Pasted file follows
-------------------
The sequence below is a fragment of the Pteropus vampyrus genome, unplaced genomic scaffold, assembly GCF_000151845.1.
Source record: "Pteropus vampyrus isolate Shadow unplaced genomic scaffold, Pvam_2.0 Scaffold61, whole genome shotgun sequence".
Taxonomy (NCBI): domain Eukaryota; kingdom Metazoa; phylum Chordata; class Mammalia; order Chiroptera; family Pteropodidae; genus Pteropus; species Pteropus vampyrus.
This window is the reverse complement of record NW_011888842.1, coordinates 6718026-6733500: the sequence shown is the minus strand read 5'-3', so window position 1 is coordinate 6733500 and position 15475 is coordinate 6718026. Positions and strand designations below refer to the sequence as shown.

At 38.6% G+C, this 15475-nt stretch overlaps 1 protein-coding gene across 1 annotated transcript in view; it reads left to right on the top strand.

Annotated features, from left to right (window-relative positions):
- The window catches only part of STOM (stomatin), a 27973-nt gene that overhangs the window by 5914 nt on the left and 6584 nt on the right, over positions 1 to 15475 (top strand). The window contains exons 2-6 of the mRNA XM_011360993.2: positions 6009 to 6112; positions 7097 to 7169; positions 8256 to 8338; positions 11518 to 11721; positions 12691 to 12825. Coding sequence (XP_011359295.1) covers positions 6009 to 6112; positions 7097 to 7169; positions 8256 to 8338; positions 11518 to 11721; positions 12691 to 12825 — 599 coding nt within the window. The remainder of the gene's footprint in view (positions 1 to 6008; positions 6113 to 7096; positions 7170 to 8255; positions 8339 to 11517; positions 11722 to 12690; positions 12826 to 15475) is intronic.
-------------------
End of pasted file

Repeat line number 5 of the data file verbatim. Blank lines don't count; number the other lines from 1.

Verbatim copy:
At 38.6% G+C, this 15475-nt stretch overlaps 1 protein-coding gene across 1 annotated transcript in view; it reads left to right on the top strand.